Middle English Syntax and
Middle English Syntax: Within
• Adjectives usually before nouns
an erþely servaunt
an earthly servant
• occasionally after the noun in poetry
shoures soote
showers sweet
Syntax in Phrases (cont’d)
• With more than one adjective, sometimes one
before the noun, the rest after it
a gode wyt and a retentyff
a good wit and a retentive
• in possessive, no apostrophe
oþer mens prosperite
• the ‘s sometimes became -is
go to þe raven is neste
go to the raven’s nest
• ME: first occurrence of of for possessive
aftyr þe lawes of our londe
according to the laws of our land
ME Possessive Phrases
• possessive + noun + noun modifiers
the Dukes place of Lancastre
the Duke of Lancaster’s place
• double possessive (both of and possessive
pronoun) came in with ME
the capteyn…toke awey .j. obligacion of myn
the captain…took away one obligation of mine
Adverbial Modifiers
• Adverbs & adverb phrases came before the words
they modified more often than in MnE
ye shul first in alle youre werkes
you must first in all your works
mekely biseken to the heighe God
meekly beseech to the high God
• the negative ne always came before the main verb,
and often contracted with it
I nolde fange a ferthynge for seynt Thomas shryne
I would not take a farthing for St. Thomas’ shrine
• as in OE, double negatives very common
He nevere yet no vileynye ne sayde / In all his lyf unto
no maner wight (Chaucer)
Preposition Phrases
• Prepositions still occasionally followed their
he seyde him to
• in relative clauses, prepositions usually came at or
near the end of the phrase
the place that I of speke
the place that I of speak
preciouse stanes þat he myght by a kingdom with
precious stones that he might buy a kingdom with
Verb Phrases
• Perfect tense (have + past participle) developed in
þou hauest don oure kunne wo
You have done our family woe
• Progressive tense (be + pres. participle) also
developed (sometimes with in or on)
For now is gode Gawayn goande ryʒt here
For now is good Gawain going right here
I am yn beldynge of a pore hous
I am (in) building of a poor house
Verb Phrases (cont’d)
• ME saw the beginning of shall and will to mark the
future tense
Quan al mankinde…Sal ben fro dede to live broʒt
When all mankind…shall be from dead to living brought
and swiche wolle have the kyngdom of helle
and such will have the kingdom of hell
• note that shall still had a degree of obligation (“must”),
and will of volition (“want to”)
Auxiliary Verbs
• Developed in ME, began to replace subjunctive
þat y mowe riche be
that I may rich be
• but the subjunctive is still more common in ME
than MnE:
how lawful so it were
however lawful it might be
why nere I deed!
why am I not dead!
The ‘do’ explosion
Substitute for a previous verb
camels may forbere drynk and so may not the hors do
camels can forgo drink and thus can not the horse do
As a causative (like make or have)
al hys halles I wol do peynte with pure gold
all his halls I will have painted with pure gold
Next to a main verb (emphatic? Not really)
unto the mayde that hir doth serve
to the maid that her does serve
Negative and interrogative clauses began in ME, still not
as common as simple verb
my maister dyd not graunt it
Fader, why do ye wepe?
Syntax Within Clauses
• Trend toward modern word order
• SVO still the most common
• SOV occasionally found
þat ðu þis weork naht ne forlate
that you this work not (not) neglect
• VSO regular for questions and commands
Gaf ye the chyld any thyng?
Gave you the child any thing?
Bryng ye the hors
Bring you the horse
Syntax Within Clauses (cont’d)
• OSV used to emphasize the object
This bok I haue mad and wretyn
The book I have made and written
• OVS was still common for the same thing
Clothis have they none
Clothes have they none
Syntax Within Sentences
• Coordinated (“and/so”) more than subordinated (“when/while”):
“run-on” sentences
Than sir Launcelot had a condicion that he used of custom to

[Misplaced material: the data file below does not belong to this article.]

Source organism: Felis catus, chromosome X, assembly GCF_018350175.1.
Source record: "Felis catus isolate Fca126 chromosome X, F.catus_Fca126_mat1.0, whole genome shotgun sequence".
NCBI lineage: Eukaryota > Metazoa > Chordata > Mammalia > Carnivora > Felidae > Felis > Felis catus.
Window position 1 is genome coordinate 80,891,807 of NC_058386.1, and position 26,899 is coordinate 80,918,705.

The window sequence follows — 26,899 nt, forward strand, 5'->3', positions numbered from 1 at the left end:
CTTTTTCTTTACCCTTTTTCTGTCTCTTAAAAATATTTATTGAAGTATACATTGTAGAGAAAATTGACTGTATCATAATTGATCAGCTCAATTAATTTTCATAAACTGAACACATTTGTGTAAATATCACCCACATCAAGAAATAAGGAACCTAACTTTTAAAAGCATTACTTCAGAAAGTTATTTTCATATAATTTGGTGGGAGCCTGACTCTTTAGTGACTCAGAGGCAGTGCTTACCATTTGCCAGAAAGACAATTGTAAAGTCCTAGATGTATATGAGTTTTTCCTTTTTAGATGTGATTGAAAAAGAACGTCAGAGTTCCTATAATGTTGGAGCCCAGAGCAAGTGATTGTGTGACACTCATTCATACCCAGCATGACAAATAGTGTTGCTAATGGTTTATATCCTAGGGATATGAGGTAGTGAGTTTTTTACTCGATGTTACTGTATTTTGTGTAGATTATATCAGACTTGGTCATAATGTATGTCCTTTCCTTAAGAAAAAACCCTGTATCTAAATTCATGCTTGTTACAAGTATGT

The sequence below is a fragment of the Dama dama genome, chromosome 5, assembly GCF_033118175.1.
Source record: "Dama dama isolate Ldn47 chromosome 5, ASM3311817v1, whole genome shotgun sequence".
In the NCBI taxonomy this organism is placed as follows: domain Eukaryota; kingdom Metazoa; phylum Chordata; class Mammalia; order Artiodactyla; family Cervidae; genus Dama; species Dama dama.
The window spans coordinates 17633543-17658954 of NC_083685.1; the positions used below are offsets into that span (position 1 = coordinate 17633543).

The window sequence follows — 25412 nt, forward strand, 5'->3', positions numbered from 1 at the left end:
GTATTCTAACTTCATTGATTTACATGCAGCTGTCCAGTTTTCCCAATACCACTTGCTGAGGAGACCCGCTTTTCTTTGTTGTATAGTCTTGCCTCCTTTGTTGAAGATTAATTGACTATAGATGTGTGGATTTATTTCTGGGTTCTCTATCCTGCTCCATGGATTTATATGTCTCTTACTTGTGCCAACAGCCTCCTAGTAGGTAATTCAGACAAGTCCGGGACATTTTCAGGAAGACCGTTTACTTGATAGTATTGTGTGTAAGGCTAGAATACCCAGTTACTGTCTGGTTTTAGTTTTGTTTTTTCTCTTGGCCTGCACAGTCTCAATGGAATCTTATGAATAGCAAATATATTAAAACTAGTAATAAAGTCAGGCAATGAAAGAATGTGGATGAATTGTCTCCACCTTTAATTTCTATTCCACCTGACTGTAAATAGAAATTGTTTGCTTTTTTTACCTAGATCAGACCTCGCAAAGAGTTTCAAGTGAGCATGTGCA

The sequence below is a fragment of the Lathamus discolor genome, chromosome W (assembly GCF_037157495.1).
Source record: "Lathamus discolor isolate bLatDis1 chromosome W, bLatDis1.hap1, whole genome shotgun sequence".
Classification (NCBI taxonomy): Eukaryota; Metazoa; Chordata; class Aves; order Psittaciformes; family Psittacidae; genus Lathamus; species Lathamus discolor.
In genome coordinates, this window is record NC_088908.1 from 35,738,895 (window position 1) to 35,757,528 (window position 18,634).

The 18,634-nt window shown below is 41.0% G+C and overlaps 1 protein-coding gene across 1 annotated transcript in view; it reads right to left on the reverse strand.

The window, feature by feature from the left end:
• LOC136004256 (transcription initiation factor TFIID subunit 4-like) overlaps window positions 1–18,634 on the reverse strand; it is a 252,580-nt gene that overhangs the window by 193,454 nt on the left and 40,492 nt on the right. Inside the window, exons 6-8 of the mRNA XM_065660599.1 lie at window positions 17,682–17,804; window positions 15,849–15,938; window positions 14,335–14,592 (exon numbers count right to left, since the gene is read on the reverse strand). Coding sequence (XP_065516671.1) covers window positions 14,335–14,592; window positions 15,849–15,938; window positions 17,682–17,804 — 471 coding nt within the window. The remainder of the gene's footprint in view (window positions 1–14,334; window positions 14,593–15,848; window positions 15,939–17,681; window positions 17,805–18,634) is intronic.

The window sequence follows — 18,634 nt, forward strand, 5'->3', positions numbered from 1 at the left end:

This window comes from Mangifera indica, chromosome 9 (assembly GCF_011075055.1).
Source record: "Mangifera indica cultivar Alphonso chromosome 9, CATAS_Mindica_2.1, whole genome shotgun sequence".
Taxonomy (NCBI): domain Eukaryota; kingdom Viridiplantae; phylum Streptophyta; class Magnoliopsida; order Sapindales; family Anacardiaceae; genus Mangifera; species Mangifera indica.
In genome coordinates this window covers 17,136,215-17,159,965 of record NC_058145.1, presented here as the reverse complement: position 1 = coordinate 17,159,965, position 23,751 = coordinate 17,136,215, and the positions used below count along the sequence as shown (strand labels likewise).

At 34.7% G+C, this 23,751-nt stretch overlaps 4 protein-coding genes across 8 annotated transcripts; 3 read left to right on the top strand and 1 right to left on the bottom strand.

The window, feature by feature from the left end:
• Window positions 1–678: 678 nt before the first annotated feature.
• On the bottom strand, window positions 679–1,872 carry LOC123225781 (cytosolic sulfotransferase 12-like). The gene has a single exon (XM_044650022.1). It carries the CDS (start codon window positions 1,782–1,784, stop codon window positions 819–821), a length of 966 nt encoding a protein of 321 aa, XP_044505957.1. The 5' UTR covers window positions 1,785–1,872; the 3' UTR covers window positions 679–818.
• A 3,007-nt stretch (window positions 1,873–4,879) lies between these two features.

clatir in his slepe and to speke oftyn of hyls lady, quene
gwenyver. So sir Launcelot had awayked as long as hit had
pleased hym, and so by course of kynde he slepte and dame
Elayne bothe. And in his slepe he talked and claterde as a jay
of the love that bene betwyxte quene Gwenyver and hym, and
so as he talked so lowde the quene harde hym thereas she lay
in her chambir. And whan she harde hym so clattir she was
wrothe oute of mesure, and for anger and payne wist not what
to do, and than she cowghed so lowde that sir Launcelot
awaked. (Malory, Morte d’Arthur)
used of custom was accustomed to
clatir chatter
kynde nature
wist knew
Middle English Vocabulary
• Beginning of huge English vocabulary,
susceptibility to borrowing
• Layering of vocabulary: colloquial/formal,
everyday/technical, general/specialized English became more cosmopolitan
• Loss of inflectional system made it easier to
borrow (no worries about gender,
declension); cf. Russian, Japanese
• Also, English has many phonemes - not
hard to say foreign words
Scandinavian Influence
• Scandinavian/Norse
• Some borrowed in OE, written in ME (North & East Midlands), then
• 1150-1250: anger, bag, band, bloom, both, bound (going to), bull, cake,
call, carp (complain), cast, clip (cut), club, die, egg, fellow, flit, gad
gape, gear, get hit, husband, ill, kid, kindle, loan, loft, loose, low, meek,
muck, raise, ransack, rid, root, rotten, sale, same scab, scale, scare,
scathe, score (20), seat, seem skill, skin, sky sly, snare, swain, take,
thrall, thrive, thrust, thwart, trust, ugly, wand, want wassail, window,
• 1250-1350: awe, bait, ball, bark (of tree), bat (the animal), birth, blend,
bole, bracken, brad, brunt, crawl, dirt, dregs, droop, flat, flaw, geld, gift,
girth, glitter, leg, lift, likely, midden, mire, mistake, odd, race, rag, rive,
rugged, skate (the fish), slaughter, sleight, slight, snub, stack, stagger,
stem, teem, weak, whirl
• 1350-1500: awkward, bask, bawl, bulk, down (feathers), eddy, firth,
flag, freckle, froth, gap, gasp, keel, keg, leak, link, raft, reef (sail),
reindeer, scant, scrap, steak, tatter, tether, tyke
Scandinavian (cont’d)
• Why borrow both, call, take? (common words)
• Norse loans replaced English words
hātan > call
bā > both
niman/fōn > take
• partial replacement
hēofon > sky
Norse crawl, English creep
• cognate doublets:
Norse raise, skin, skirt
English rear, shin, shirt
• -son in personal names (Nelson, Anderson) - extended to
English names (Edwardson, Edmundson) and French
names (Jackson, Richardson)
French Influence
By far the most important
Slow until 1200 - why?
several bilingual generations to get
comfortable with French words
Very few English texts before 1200
French loans in all fields
cf. Italian (music, architecture, painting, not
much else)
cuisine: bake, sauté, serve, plate, casserole,
fork, stir, mince, roast, fry (lasagne, spaghetti,
pizza, pesto)
French loans (sample of 1000 words)
<1050 2